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How Does the Bond Market Perceive Macroeconomic Risks under Zero Lower Bound?

  • Author(s): Sakurai, Yuji
  • Advisor(s): Chernov, Mikhail;
  • Longstaff, Francis A
  • et al.

I present a joint model of yield curves and macroeconomic variables with an explicit effective zero lower bound by employing the concept of shadow interest rates. Bond yields are derived by assuming no arbitrage opportunities. However, they are not affine due to the zero lower bound. I thus develop a new approximate bond pricing formula that is correct up to a second order. To describe macroeconomic dynamics, I employ a standard New Keynesian macroeconomic model and estimate the model parameters for the US and Japan.

In the first chapter, I conduct three different types of counterfactual analyses of monetary policy. First, I evaluate a counterfactual analysis of raising the target inflation level. For both the US and Japan, I find that a higher inflation target steepens the yield curve when the current policy interest rate is not constrained by the zero lower bound. On the other hand, a higher inflation target increases long-term nominal yields while keeping short-term nominal yields unchanged when the current policy interest rate is constrained by the zero lower bound. Second, I study the effect of suddenly ending the zero interest rate policy. Third, I examine the impact of introducing a negative interest rate on the bond markets and the macro economy.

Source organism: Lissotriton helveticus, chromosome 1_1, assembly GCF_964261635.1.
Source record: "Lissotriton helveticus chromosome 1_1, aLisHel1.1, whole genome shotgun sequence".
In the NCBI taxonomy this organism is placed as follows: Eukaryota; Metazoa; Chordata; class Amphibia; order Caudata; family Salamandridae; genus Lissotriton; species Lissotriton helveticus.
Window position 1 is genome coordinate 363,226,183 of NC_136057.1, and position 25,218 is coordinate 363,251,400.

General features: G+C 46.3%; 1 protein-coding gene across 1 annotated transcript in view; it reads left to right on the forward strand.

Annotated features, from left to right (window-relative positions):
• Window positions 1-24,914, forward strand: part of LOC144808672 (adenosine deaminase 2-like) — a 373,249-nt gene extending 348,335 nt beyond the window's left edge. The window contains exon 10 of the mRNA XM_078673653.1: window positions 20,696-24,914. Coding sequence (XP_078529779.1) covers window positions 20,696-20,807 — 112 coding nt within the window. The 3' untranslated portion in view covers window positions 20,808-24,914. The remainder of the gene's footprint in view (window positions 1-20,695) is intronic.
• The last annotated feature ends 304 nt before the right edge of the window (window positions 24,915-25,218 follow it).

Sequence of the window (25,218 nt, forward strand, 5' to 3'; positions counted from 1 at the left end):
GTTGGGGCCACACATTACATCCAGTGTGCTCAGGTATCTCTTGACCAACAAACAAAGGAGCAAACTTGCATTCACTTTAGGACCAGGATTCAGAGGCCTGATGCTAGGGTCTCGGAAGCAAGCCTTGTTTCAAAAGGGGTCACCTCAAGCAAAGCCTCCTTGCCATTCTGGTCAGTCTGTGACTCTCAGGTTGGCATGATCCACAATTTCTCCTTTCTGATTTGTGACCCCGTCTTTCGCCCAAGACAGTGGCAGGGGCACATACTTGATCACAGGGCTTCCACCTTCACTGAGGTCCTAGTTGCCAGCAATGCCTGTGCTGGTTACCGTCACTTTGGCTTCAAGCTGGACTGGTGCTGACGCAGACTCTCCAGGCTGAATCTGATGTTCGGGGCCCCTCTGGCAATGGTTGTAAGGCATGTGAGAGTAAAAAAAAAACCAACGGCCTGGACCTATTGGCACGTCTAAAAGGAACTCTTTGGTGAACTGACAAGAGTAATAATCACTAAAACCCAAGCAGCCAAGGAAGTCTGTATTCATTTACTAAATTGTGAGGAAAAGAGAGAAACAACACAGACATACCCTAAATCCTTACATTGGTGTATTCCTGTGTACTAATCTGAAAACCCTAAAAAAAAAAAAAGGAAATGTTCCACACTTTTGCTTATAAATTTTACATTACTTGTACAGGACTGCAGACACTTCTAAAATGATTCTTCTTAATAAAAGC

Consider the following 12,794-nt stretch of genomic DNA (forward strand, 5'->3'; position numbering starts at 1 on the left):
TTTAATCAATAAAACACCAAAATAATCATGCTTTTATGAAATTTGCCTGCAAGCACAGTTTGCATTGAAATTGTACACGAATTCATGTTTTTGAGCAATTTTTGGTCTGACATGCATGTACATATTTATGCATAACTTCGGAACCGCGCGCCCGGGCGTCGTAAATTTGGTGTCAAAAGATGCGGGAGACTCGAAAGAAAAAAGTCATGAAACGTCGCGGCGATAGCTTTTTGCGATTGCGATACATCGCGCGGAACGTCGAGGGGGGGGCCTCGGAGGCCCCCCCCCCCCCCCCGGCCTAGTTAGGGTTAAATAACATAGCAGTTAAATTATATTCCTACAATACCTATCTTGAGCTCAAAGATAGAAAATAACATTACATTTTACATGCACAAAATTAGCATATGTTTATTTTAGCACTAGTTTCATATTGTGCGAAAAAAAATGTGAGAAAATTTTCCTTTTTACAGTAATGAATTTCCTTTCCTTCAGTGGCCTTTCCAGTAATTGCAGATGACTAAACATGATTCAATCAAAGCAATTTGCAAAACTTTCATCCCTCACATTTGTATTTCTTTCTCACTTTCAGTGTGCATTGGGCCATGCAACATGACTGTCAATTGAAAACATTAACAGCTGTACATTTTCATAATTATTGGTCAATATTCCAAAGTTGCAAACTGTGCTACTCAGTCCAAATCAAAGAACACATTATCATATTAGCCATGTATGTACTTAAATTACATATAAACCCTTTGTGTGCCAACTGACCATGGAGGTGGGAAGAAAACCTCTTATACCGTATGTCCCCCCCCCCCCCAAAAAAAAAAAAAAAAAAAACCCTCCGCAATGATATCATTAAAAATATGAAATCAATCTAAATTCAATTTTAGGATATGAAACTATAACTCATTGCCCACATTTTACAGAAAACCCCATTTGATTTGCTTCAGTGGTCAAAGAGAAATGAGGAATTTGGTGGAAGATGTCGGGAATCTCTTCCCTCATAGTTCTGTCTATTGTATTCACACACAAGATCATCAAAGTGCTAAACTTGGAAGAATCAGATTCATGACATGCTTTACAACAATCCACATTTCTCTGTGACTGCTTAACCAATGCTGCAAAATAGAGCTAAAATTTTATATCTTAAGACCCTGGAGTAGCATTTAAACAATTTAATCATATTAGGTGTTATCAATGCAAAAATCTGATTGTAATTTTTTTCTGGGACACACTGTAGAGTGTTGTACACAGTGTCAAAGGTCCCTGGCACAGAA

In the second chapter, I investigate whether the empirical findings documented before the zero lower bound period holds during the zero lower bound period. For example, I study how macroeconomic risks impact the shape of yield curves by looking at their decompositions and their factor loadings.

In the third chapter, I conduct two additional exercises. First, I incorporate a Markov regime switching feature into a New Keynesian macro finance model with the zero lower bound for nominal bond pricing. Second, I study the excess sensitivity of long-distant real forward interest rates to changes in the short-term nominal interest rate using a dataset of Japanese fixed income investors.

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